Minerva

Minerva

BMJ 1995; 311 doi: http://dx.doi.org/10.1136/bmj.311.7018.1514 (Published 02 December 1995) Cite this as: BMJ 1995;311:1514
  1. C B KOAY, registrar,
  2. C A MILFORD, consultant ear, nose, and throat department
  1. Radcliffe Infirmary, Oxford OX2 6HE

    The higher the plasma homocysteine concentration the higher the prevalence of vascular disease in the coronary, cerebral, and peripheral arteries. A study of 16000 men and women in Norway (JAMA 1995;274:1526-33) has shown that concentrations of homocysteine were higher in men than women, rose with age, and rose with the number of cigarettes smoked—but were lower in those who took regular exercise. What is not yet known is whether plasma homocysteine is directly concerned in the pathogenesis of vascular disease or is just a marker for increased risk. There is some evidence that lowering the plasma homocysteine concentration reduces the incidence of thrombotic events.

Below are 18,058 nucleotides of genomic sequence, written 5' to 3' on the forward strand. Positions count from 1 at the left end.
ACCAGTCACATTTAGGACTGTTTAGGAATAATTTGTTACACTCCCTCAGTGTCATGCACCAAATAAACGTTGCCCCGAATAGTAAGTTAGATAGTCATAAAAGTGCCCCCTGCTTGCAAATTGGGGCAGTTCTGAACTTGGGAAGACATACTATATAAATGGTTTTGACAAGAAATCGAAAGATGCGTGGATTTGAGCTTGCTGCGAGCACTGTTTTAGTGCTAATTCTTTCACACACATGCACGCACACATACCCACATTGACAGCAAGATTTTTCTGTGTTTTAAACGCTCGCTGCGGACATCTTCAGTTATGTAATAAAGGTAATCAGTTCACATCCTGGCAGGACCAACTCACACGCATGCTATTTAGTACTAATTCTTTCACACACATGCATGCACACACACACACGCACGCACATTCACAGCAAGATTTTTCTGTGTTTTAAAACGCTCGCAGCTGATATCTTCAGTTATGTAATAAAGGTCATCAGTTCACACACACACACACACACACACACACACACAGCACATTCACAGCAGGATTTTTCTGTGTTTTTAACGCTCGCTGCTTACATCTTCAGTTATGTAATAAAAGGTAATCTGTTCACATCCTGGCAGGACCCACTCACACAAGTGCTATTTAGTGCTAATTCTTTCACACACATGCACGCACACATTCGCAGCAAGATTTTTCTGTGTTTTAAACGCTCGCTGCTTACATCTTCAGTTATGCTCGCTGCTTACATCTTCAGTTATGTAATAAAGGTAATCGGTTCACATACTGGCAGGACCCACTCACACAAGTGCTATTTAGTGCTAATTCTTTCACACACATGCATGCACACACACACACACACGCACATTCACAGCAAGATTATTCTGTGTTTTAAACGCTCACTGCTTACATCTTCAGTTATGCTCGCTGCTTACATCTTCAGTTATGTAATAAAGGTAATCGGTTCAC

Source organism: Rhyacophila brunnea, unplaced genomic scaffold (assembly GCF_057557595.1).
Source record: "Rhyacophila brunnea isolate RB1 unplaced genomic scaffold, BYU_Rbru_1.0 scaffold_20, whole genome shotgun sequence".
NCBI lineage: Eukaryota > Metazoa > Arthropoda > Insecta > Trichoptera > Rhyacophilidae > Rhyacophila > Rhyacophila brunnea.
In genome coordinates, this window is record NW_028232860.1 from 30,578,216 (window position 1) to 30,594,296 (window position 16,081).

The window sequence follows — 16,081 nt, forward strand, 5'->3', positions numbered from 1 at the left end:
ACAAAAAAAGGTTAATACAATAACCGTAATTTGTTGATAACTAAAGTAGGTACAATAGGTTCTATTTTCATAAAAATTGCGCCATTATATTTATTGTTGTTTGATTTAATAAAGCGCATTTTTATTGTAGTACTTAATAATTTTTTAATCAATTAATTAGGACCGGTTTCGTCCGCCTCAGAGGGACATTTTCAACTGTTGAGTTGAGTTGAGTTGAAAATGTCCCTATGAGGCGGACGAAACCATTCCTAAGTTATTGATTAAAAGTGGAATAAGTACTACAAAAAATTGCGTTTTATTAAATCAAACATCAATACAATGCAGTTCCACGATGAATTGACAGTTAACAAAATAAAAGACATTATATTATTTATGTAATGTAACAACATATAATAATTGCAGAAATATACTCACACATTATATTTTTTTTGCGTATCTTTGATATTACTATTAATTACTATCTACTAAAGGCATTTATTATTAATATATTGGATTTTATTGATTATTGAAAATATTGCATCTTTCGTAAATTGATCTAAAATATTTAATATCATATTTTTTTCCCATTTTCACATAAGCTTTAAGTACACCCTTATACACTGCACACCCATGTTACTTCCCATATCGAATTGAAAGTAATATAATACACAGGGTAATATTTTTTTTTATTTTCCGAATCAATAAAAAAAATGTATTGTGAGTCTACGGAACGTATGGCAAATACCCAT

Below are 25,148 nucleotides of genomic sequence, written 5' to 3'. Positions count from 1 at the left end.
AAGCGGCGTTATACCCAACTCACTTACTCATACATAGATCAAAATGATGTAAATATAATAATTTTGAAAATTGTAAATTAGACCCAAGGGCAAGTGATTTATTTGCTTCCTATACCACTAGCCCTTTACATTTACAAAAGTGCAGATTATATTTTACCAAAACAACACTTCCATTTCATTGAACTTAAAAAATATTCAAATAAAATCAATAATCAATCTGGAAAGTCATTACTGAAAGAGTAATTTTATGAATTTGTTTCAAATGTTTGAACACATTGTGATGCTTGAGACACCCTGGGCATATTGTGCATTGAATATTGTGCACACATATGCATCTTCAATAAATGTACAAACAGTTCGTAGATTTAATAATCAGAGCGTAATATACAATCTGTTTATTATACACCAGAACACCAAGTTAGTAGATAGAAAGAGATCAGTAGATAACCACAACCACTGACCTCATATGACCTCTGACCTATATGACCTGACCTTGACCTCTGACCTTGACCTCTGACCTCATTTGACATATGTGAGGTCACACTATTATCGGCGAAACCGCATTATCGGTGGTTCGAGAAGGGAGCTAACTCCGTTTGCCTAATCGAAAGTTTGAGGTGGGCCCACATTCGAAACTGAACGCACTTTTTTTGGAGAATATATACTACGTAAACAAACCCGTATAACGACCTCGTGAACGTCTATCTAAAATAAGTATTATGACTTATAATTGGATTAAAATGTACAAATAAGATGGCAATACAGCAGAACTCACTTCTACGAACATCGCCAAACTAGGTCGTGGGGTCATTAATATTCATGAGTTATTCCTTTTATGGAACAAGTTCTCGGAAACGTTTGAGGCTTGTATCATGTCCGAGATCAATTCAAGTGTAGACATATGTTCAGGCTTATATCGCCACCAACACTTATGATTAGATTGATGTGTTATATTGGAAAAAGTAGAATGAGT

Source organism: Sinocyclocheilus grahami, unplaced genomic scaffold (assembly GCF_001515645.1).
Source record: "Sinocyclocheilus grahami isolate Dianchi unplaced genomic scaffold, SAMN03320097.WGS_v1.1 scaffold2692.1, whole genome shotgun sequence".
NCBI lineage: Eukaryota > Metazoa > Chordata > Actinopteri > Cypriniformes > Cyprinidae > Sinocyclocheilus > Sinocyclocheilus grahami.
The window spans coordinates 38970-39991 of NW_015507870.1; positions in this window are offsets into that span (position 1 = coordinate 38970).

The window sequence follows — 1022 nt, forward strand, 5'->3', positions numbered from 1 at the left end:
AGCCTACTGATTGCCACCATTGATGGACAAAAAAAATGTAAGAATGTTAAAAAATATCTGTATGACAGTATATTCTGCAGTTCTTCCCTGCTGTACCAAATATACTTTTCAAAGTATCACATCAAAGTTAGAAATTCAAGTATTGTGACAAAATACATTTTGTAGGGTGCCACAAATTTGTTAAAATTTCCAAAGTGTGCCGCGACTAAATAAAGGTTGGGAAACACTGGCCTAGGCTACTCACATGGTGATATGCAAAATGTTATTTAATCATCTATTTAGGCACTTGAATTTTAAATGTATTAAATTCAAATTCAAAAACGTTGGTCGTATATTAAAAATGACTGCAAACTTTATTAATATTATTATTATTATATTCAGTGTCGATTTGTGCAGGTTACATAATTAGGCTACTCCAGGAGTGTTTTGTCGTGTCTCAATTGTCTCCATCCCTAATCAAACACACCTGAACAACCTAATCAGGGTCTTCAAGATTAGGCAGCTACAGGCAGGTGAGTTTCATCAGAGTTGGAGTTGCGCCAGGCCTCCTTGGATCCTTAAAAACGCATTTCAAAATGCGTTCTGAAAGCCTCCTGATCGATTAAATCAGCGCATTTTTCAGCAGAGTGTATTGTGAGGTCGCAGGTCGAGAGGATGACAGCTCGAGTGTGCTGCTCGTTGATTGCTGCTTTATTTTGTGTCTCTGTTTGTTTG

Clinicians who are anxious about the recent upsurge in multiple drug resistance in bacteria should take some comfort from a report in “Science” (1995;270:724-7) headed “Antibiotics that resist resistance.” Large pharmaceutical companies have put a lot of money into at least 25 new drugs with chemical structures and actions unfamiliar to bacteria. The hope, says the report, is that because bacteria haven't yet come across these new types of antibiotics they will not be able to use their established methods of developing resistance.

    Trials in Sweden of an …

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